Indian investors have more significant opportunities to invest in silver beyond holding the precious metal physically as new investment products have been introduced, a Silver Institute’s Market Trend report has said.
Traditionally, Indians have favoured holding silver physically but the “Trend in Indian Investment Demand” study revealed that since 2014, some notable policy and regulatory changes in India have structurally altered investment in precious metals, potentially limiting physical investment.
The introduction of new options, including silver exchange-traded products (ETPs) and digital silver, has provided opportunities for Indian investors to invest in liquid assets, without the need to worry about the storage of physical silver, it said.
The study said India plays a significant role in silver and gold investment demand as the world’s sixth-largest economy and foremost silver fabricator.
90% of 2022 mine output
Precious metals are historically recognised in the market as savings and investment assets, but the demand for physical holding is a reflection of the low penetration of banking and other financial products, it said.
“Today, with new investment products available, India’s role in silver investment has the potential to grow,” the study said.
Since 2010, India’s physical silver investment (bars and coins) has accounted for one-third of the overall silver demand in the country. During this time, Indian retail investors bought around 730 million ounces (Moz) of silver, representing 90 per cent of global silver mine production in 2022.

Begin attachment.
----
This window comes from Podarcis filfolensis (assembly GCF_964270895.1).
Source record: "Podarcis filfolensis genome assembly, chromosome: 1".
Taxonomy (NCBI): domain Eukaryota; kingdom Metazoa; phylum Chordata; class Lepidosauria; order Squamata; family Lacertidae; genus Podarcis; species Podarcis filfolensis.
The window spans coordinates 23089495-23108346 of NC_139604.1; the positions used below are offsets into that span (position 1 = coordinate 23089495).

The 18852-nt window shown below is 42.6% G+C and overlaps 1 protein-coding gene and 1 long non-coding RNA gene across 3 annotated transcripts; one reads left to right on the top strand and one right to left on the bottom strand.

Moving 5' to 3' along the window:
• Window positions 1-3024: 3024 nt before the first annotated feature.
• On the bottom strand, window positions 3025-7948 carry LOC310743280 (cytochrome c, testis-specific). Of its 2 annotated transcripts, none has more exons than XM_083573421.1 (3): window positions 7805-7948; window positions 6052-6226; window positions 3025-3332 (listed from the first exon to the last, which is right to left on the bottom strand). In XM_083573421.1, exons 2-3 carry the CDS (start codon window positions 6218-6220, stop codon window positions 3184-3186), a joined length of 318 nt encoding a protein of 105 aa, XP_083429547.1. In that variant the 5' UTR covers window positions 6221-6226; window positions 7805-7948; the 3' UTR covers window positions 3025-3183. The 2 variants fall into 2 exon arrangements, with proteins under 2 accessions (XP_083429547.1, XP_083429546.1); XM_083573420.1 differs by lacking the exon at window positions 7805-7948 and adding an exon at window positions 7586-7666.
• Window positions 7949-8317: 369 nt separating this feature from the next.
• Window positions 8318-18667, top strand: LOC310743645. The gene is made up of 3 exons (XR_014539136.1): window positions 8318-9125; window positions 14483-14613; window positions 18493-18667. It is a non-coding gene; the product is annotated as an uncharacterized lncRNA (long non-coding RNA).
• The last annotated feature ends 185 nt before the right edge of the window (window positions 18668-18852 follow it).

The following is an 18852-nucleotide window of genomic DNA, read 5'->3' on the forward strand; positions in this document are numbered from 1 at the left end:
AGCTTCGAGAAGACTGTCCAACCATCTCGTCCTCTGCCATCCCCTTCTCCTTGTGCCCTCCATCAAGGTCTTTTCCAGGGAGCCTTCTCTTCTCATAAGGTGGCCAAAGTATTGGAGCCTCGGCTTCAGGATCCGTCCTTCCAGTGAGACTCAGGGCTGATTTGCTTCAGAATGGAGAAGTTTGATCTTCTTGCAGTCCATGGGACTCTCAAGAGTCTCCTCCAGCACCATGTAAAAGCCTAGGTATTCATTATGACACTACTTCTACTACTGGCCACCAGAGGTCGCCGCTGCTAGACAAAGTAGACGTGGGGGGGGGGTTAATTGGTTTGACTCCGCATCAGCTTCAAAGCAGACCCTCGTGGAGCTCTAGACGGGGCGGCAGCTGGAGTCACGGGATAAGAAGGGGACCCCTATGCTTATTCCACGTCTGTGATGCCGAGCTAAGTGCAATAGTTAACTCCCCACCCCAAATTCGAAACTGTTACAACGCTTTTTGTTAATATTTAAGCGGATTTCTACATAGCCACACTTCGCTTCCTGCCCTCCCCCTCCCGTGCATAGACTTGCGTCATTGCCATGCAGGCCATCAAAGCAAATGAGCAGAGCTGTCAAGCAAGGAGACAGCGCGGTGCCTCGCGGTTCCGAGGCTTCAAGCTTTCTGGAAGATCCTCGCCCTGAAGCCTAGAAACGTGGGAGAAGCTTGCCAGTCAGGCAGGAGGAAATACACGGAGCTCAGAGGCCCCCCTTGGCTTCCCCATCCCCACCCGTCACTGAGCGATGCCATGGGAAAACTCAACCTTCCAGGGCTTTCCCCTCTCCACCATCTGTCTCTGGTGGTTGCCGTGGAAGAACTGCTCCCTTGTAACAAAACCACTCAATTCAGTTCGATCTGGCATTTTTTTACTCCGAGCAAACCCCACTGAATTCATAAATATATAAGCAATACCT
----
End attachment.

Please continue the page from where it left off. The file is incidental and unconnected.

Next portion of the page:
Policy and regulatory changes include the Government’s push to provide banking services and the crackdown on tax evasion and cash transactions. “These changes, however, have served to spur new options for investing in silver,” it said.
Today, investors can choose among seven ETPs and five silver ETP Fund-of-Funds (FoFs). “As of end 2022, silver ETP holdings in India stood at an estimated 8 million ounces, a good start given the fact that these products were only released in late 2021,” the report said.
‘Digital silver,’ which allows inventors to purchase silver at a low price point, is another new investment instrument. This allows the silver to be stored in insured values by the seller on behalf of the investor, who has the option of either selling it back on the same platform or taking physical delivery as coins or bars.
Availing of physical delivery entails delivery and minting charges but digital silver is representing a new chapter for silver investment. Nine companies offer these products, the study said.
Another potential area
Another potentially new area for investment in silver is futures on the India International Bullion Exchange (IIBX), which launched the trade in August last year.
Though IIBX allows jewellers and dealers to import gold through the exchange through spot contracts by trading in bullion depository receipts, industry officials expect the facility to be extended to silver, the study said.
These investments will likely increase as the awareness among investors increases but Indians may still favour holding physical assets in the form of bars, coins, and jewellery.
Referring to data from the Silver Institute, the study said Indian physical investment surged to 79.4 Moz, a seven-year high. The country witnessed a record high for imports of silver, which soared to 304 Moz.